One of the more interesting elements added late in the game to the Durbin amendment was the language added around card-related fraud costs. This has led to much speculation about what this might mean for various anti-fraud technologies (e.g., EMV in the US, a mandate for 3-D Secure for online ecommerce, etc.) as the Fed considers whether and how to get into this new arena of regulatory activity.
Earlier today, a colleague drew my attention back to a paper by Richard J. Sullivan of the Federal Reserve Bank of Kansas City that was published in a recent edition of the bank’s quarterly Economic Review. His concluding paragraph caught my eye:
“To guard against excessive fraud losses and to ensure confidence in card payments, policymakers need to monitor developments in card payment security. First, will card payment security continue to evolve without the benefit of industry-wide statistics on the level and sources of fraud losses? These statistics would help to determine whether the in- dustry continues to tolerate a relatively high rate of fraud. Second, will the card payment industry move toward more coordination of security efforts? Such coordinated efforts have been successful in the Automated Clearing House system, another electronic payment system that has grown rapidly in recent years (Braun and others). If not, policymakers might consider a more active role to help the payments industry over- come barriers to effective coordination of security development.”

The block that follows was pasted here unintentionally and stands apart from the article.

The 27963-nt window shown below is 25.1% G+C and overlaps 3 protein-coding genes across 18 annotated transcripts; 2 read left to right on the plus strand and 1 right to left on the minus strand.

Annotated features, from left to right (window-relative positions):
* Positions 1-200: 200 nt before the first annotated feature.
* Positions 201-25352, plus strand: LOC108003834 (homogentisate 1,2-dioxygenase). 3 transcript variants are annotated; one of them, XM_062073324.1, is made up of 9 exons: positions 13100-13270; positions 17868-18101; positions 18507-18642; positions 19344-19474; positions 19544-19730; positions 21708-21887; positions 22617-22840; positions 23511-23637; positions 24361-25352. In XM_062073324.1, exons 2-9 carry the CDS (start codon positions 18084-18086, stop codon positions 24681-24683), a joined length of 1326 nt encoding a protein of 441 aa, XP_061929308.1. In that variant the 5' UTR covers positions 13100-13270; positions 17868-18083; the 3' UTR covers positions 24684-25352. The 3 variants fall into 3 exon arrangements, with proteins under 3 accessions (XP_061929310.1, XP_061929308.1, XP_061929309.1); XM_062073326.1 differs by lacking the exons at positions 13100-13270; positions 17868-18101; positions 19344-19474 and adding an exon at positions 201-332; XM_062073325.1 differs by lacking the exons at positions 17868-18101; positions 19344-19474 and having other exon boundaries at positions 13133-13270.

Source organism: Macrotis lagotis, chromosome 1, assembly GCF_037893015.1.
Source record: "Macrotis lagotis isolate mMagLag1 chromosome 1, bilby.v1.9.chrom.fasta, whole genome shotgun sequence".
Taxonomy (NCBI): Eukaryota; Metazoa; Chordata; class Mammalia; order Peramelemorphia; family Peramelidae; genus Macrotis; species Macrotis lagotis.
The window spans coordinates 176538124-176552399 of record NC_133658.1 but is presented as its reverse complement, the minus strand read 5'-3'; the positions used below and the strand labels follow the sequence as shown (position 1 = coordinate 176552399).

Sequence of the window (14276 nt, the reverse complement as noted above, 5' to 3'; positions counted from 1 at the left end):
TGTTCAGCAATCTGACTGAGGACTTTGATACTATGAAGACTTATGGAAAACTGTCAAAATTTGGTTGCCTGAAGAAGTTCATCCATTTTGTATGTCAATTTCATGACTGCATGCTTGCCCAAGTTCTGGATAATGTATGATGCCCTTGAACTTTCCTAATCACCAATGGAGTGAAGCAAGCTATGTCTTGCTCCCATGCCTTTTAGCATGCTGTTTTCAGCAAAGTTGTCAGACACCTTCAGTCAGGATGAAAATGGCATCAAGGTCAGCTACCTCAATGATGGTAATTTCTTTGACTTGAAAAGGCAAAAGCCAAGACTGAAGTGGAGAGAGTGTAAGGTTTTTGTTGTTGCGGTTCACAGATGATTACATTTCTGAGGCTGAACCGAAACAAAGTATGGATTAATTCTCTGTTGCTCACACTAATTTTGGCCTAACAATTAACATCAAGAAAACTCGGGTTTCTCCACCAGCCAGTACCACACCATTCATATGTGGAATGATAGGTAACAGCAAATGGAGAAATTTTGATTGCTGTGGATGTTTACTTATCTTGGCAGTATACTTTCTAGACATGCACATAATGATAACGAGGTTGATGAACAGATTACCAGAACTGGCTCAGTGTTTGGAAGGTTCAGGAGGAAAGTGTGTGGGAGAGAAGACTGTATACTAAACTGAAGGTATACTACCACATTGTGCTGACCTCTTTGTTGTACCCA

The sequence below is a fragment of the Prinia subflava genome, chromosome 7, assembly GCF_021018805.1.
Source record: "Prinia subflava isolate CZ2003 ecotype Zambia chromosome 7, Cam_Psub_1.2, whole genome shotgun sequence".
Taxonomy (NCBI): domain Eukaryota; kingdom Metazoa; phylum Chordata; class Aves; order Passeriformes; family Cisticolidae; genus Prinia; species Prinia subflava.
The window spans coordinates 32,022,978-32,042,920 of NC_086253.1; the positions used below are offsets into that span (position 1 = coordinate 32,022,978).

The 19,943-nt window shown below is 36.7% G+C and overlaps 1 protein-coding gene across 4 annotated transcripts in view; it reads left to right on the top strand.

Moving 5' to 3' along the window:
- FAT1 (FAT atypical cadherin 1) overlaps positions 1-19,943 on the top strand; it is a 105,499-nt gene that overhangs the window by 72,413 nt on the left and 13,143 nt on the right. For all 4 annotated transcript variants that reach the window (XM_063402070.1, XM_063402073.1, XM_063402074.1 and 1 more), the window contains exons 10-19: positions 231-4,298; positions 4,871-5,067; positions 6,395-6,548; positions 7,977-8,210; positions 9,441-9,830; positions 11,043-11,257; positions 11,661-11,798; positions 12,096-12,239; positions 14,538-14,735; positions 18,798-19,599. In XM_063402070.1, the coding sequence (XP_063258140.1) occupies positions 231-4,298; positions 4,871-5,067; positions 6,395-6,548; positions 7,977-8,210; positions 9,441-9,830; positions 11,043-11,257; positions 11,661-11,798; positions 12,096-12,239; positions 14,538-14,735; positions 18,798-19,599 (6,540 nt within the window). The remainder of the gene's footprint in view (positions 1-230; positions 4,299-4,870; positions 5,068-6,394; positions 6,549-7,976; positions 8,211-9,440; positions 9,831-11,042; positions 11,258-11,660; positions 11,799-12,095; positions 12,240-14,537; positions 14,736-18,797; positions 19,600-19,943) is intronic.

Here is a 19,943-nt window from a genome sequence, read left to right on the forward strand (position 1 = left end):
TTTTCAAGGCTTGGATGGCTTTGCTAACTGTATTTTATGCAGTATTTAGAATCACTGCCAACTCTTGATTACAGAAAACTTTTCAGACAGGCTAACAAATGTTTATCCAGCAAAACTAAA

Let’s parse what he said. It’s clear that there still aren’t yet industry-wide statistics on “the level and sources of fraud losses.” Various estimates are made by various industry pundits – but the actual data as reported within the industry isn’t available.
There has been some movement within the industry toward more coordination of security efforts as Sullivan calls it – but almost of that activity has exclusively in the arena of PCI-DSS.
So, the open question remains: what exactly should policy makers at the Fed do with respect to card payment fraud in the US? Is Fed intervention required to impose new requirements that wouldn’t otherwise be adopted by individual stakeholders acting alone? See my earlier post from just over a year ago about “Broken Windows and Card Payments Fraud“.
What do you think?